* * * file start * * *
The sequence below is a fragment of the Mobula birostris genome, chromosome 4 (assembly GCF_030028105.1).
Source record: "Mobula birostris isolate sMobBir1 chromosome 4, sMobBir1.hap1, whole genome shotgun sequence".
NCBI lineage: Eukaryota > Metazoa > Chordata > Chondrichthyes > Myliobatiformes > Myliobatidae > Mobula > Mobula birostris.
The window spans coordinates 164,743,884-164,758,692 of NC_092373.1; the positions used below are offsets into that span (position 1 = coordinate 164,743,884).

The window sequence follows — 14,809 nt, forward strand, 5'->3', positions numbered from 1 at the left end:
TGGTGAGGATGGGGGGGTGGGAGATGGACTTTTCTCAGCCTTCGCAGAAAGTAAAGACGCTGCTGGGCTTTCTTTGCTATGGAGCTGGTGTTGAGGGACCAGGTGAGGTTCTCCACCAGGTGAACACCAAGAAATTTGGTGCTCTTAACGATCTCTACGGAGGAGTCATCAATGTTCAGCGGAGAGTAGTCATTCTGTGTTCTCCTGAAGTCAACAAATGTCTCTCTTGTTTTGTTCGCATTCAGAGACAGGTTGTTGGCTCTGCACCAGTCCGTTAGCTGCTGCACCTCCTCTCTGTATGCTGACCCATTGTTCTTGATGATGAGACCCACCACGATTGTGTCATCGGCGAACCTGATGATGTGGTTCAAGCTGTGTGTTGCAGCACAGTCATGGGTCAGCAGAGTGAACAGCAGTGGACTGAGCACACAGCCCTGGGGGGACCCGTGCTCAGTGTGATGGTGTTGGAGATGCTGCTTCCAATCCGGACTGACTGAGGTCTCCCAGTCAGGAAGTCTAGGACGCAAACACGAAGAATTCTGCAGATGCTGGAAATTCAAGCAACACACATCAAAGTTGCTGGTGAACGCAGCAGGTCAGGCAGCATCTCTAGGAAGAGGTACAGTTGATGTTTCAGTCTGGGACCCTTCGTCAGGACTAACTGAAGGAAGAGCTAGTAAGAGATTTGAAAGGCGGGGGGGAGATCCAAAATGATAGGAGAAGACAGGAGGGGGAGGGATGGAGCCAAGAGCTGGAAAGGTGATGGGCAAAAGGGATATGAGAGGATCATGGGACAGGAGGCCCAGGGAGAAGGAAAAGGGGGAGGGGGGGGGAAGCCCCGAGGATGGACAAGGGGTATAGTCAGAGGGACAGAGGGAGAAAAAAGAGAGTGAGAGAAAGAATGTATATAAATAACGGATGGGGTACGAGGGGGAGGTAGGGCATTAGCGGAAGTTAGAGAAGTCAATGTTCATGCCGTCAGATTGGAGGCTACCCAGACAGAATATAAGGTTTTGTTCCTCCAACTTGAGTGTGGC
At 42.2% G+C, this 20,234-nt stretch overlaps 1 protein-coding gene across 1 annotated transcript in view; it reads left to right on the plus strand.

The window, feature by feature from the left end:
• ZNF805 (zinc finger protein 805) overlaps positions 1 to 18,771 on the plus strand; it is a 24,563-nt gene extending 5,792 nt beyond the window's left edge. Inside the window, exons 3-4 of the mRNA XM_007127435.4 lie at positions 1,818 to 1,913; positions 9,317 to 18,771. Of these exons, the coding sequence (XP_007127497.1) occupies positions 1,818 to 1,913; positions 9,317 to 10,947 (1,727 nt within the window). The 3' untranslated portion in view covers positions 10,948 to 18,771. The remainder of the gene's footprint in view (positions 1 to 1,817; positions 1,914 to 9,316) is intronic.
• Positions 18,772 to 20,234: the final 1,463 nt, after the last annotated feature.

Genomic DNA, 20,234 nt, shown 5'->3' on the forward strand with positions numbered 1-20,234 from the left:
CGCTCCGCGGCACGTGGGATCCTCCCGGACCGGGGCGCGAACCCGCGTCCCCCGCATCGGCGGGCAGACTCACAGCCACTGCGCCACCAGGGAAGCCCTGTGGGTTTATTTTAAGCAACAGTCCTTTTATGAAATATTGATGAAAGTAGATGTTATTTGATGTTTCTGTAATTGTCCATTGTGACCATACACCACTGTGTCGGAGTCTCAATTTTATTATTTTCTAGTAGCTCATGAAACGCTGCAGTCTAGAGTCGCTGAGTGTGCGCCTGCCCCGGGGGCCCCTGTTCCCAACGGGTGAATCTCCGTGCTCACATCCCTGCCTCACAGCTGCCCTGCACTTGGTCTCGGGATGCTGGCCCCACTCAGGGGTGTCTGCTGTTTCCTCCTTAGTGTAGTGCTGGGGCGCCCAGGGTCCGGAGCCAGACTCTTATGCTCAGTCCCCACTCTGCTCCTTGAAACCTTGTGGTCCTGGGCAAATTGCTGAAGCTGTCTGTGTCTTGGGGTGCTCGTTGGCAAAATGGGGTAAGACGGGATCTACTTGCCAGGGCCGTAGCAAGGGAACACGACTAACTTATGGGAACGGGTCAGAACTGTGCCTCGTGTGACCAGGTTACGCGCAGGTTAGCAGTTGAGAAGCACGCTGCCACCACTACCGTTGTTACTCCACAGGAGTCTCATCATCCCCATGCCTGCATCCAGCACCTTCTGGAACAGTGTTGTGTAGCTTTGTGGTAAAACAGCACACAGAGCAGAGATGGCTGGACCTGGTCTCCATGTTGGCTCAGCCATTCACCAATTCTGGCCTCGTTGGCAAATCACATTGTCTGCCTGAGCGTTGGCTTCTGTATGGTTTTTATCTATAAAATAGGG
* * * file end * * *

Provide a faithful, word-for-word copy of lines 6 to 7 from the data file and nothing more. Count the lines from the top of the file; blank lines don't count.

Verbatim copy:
TGGTGAGGATGGGGGGGTGGGAGATGGACTTTTCTCAGCCTTCGCAGAAAGTAAAGACGCTGCTGGGCTTTCTTTGCTATGGAGCTGGTGTTGAGGGACCAGGTGAGGTTCTCCACCAGGTGAACACCAAGAAATTTGGTGCTCTTAACGATCTCTACGGAGGAGTCATCAATGTTCAGCGGAGAGTAGTCATTCTGTGTTCTCCTGAAGTCAACAAATGTCTCTCTTGTTTTGTTCGCATTCAGAGACAGGTTGTTGGCTCTGCACCAGTCCGTTAGCTGCTGCACCTCCTCTCTGTATGCTGACCCATTGTTCTTGATGATGAGACCCACCACGATTGTGTCATCGGCGAACCTGATGATGTGGTTCAAGCTGTGTGTTGCAGCACAGTCATGGGTCAGCAGAGTGAACAGCAGTGGACTGAGCACACAGCCCTGGGGGGACCCGTGCTCAGTGTGATGGTGTTGGAGATGCTGCTTCCAATCCGGACTGACTGAGGTCTCCCAGTCAGGAAGTCTAGGACGCAAACACGAAGAATTCTGCAGATGCTGGAAATTCAAGCAACACACATCAAAGTTGCTGGTGAACGCAGCAGGTCAGGCAGCATCTCTAGGAAGAGGTACAGTTGATGTTTCAGTCTGGGACCCTTCGTCAGGACTAACTGAAGGAAGAGCTAGTAAGAGATTTGAAAGGCGGGGGGGAGATCCAAAATGATAGGAGAAGACAGGAGGGGGAGGGATGGAGCCAAGAGCTGGAAAGGTGATGGGCAAAAGGGATATGAGAGGATCATGGGACAGGAGGCCCAGGGAGAAGGAAAAGGGGGAGGGGGGGGGAAGCCCCGAGGATGGACAAGGGGTATAGTCAGAGGGACAGAGGGAGAAAAAAGAGAGTGAGAGAAAGAATGTATATAAATAACGGATGGGGTACGAGGGGGAGGTAGGGCATTAGCGGAAGTTAGAGAAGTCAATGTTCATGCCGTCAGATTGGAGGCTACCCAGACAGAATATAAGGTTTTGTTCCTCCAACTTGAGTGTGGC
At 42.2% G+C, this 20,234-nt stretch overlaps 1 protein-coding gene across 1 annotated transcript in view; it reads left to right on the plus strand.